The governors of New York and Connecticut are launching investigations into utility companies' response to Tropical Storm Isaias, which tore through the Northeast on Tuesday and left thousands of households without power one day later.
Each governor has also declared a state of emergency in order to expedite support for local governments. Connecticut's applies statewide, while New York's specifically includes 11 counties and three others that border them.
Cuomo said on Wednesday afternoon that more than 703,000 New Yorkers remained without power in the aftermath of Isaias, which caused a peak of more than 920,000 power outages statewide.
Utilities have deployed 7,000 workers to help respond to the damage and restore service, according to the governor's office.
Cuomo said that "due to the apparent lack of adequate planning by utility companies," he has directed the Department of Public Service to launch an investigation into the responses by Verizon, PSEG Long Island, Con Edison, Central Hudson Gas & Electric, Orange and Rockland Utilities and New York State Electric & Gas to "determine the causes of their failures."
In Connecticut, Ned Lamont declared a state of emergency specifically in response to widespread power outages, which he said had impacted more than 700,000 customers.
He also called on the Public Utilities Regulatory Authority to thoroughly investigate the state's utility companies' response to the storm in order to determine "whether the companies are meeting their legal obligations and whether any penalties need to be applied."
"Several years ago, Connecticut experienced large-scale outages that took days to recover from, and we were told that the utilities were improving their resources so that they can be prepared for the next time Mother Nature inevitably hits again," Lamont wrote in a series of tweets. "And now here we are, with a wholly inadequate response to another storm."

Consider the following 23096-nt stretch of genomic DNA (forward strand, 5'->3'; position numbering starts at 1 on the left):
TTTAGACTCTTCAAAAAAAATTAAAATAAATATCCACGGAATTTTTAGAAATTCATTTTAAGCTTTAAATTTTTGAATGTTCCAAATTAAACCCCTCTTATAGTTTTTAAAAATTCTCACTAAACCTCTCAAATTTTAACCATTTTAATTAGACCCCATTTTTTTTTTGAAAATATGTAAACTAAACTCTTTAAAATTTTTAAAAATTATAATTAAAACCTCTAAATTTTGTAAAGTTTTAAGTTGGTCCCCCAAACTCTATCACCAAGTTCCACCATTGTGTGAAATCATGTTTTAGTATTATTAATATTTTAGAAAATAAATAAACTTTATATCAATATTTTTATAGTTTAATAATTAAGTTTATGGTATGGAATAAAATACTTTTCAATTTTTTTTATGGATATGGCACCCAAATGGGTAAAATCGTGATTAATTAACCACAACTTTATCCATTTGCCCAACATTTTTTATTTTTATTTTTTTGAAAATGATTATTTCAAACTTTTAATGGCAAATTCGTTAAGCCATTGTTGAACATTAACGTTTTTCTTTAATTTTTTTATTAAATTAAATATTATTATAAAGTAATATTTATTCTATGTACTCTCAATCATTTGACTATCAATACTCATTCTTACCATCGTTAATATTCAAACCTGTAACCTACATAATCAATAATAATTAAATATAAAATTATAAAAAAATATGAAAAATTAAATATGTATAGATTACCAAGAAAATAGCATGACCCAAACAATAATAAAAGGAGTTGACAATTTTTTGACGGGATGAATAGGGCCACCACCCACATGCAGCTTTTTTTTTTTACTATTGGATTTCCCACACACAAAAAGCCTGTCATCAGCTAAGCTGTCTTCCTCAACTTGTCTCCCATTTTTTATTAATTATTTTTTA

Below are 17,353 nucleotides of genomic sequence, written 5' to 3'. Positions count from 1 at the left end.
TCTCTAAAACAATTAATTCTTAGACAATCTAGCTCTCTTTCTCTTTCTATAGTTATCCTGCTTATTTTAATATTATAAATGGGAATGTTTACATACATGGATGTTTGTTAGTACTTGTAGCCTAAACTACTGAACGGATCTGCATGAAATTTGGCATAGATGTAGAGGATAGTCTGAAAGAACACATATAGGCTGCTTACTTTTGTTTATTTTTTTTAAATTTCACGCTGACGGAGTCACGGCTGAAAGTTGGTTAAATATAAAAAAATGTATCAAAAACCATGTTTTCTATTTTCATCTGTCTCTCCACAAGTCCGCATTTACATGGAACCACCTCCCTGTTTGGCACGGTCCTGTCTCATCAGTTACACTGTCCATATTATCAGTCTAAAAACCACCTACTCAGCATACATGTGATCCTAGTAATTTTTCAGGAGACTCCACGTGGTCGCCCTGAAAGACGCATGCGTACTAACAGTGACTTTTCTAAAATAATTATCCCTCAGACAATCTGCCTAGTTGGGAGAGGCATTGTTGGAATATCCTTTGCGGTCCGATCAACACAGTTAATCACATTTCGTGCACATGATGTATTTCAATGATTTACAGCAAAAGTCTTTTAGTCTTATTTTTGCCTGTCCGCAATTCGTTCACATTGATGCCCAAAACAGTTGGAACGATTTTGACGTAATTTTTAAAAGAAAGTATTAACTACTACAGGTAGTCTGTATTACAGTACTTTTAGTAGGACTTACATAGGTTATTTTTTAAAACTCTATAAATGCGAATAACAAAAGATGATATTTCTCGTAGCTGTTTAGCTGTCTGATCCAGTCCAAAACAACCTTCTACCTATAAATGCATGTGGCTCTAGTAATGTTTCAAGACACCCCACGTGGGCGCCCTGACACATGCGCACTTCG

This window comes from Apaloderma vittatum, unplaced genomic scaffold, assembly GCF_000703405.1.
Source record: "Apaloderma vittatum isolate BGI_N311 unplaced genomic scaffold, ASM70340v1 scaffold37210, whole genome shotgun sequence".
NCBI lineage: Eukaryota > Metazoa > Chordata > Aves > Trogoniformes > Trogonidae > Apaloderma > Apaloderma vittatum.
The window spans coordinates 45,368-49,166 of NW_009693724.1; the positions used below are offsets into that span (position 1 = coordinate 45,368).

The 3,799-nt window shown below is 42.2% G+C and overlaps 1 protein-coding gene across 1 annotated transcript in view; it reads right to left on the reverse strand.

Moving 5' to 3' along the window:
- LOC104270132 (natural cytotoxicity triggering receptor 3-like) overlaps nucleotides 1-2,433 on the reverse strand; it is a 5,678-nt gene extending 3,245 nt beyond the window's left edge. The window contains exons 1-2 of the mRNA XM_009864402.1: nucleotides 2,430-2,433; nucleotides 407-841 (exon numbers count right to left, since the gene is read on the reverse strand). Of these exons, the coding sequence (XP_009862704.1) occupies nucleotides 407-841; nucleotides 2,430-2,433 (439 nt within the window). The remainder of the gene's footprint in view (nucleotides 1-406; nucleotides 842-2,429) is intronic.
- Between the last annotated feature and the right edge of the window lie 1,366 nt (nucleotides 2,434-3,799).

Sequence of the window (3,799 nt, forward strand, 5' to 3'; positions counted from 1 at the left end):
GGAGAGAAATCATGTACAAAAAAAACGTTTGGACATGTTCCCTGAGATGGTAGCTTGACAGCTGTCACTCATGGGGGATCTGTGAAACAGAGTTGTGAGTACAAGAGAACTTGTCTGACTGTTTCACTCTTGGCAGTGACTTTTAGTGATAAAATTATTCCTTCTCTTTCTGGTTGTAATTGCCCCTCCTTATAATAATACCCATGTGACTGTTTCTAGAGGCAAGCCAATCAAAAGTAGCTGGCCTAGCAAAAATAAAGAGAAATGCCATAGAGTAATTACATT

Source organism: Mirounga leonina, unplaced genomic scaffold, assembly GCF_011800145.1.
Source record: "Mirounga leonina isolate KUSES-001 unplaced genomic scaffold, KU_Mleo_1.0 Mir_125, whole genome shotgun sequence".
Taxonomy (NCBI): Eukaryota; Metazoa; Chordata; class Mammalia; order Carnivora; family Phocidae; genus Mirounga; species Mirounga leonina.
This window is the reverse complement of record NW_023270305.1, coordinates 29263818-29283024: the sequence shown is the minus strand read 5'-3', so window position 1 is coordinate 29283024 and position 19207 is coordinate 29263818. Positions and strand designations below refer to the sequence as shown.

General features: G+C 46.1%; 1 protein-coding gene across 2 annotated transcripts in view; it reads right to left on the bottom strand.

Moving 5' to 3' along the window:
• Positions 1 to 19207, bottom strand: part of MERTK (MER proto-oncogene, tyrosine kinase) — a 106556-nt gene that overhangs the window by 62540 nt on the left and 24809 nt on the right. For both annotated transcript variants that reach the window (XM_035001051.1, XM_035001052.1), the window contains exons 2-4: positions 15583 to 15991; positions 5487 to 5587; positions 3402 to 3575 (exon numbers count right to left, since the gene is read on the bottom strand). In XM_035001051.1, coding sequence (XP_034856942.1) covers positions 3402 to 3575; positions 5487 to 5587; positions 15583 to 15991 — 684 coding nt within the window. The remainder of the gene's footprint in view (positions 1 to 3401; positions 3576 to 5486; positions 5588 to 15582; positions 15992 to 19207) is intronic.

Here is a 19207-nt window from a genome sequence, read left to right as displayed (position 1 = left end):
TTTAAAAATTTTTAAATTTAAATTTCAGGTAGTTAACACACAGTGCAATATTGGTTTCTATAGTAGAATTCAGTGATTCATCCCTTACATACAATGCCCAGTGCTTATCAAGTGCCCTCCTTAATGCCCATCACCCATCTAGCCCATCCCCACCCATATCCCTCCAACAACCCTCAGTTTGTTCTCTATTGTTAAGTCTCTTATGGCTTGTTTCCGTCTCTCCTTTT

Eversource, New England's largest energy provider, said in a statement that crews had restored power to about 100,000 Connecticut customers as of 10 a.m. Wednesday. The company anticipates it will take "multiple days" to restore all of the state's outages.
"The impact from this storm, in terms of power outages, is greater than Superstorm Sandy," said Michael Hayhurst, Eversource vice president of electric operations in Connecticut. "The fierce winds with this storm caused widespread power outages and historic damage, affecting customers in all of the 149 communities we serve in Connecticut."
The company added that crews are working around-the-clock shifts and operating under a COVID-19 plan with sanitation and social distancing protocols.
Officials across the country are grappling with the combined threat of an above-average hurricane season and a public health crisis. Florida paused coronavirus testing due to Isaias, and shelters are modifying operations to account for social distancing.
Isaias plowed up the East Coast after making landfall as a hurricane on Monday night, generating flash floods and tornadoes along the way. Its heavy winds downed trees and branches on top of power lines, leaving 6.4 million customers without power from South Carolina to Maine.
The New York metropolitan area suffered particularly widespread power outages, with 1.4 million of those in New Jersey.
New Jersey Gov. Phil Murphy said on Wednesday afternoon that the state was down to approximately 840,000 outages, and is "pressing all the major utilities to restore power as quickly and safely as possible."
As of Wednesday afternoon, according to PowerOutage.us, 2.8 million electric customers in parts of the Mid-Atlantic and Northeast remain in the dark.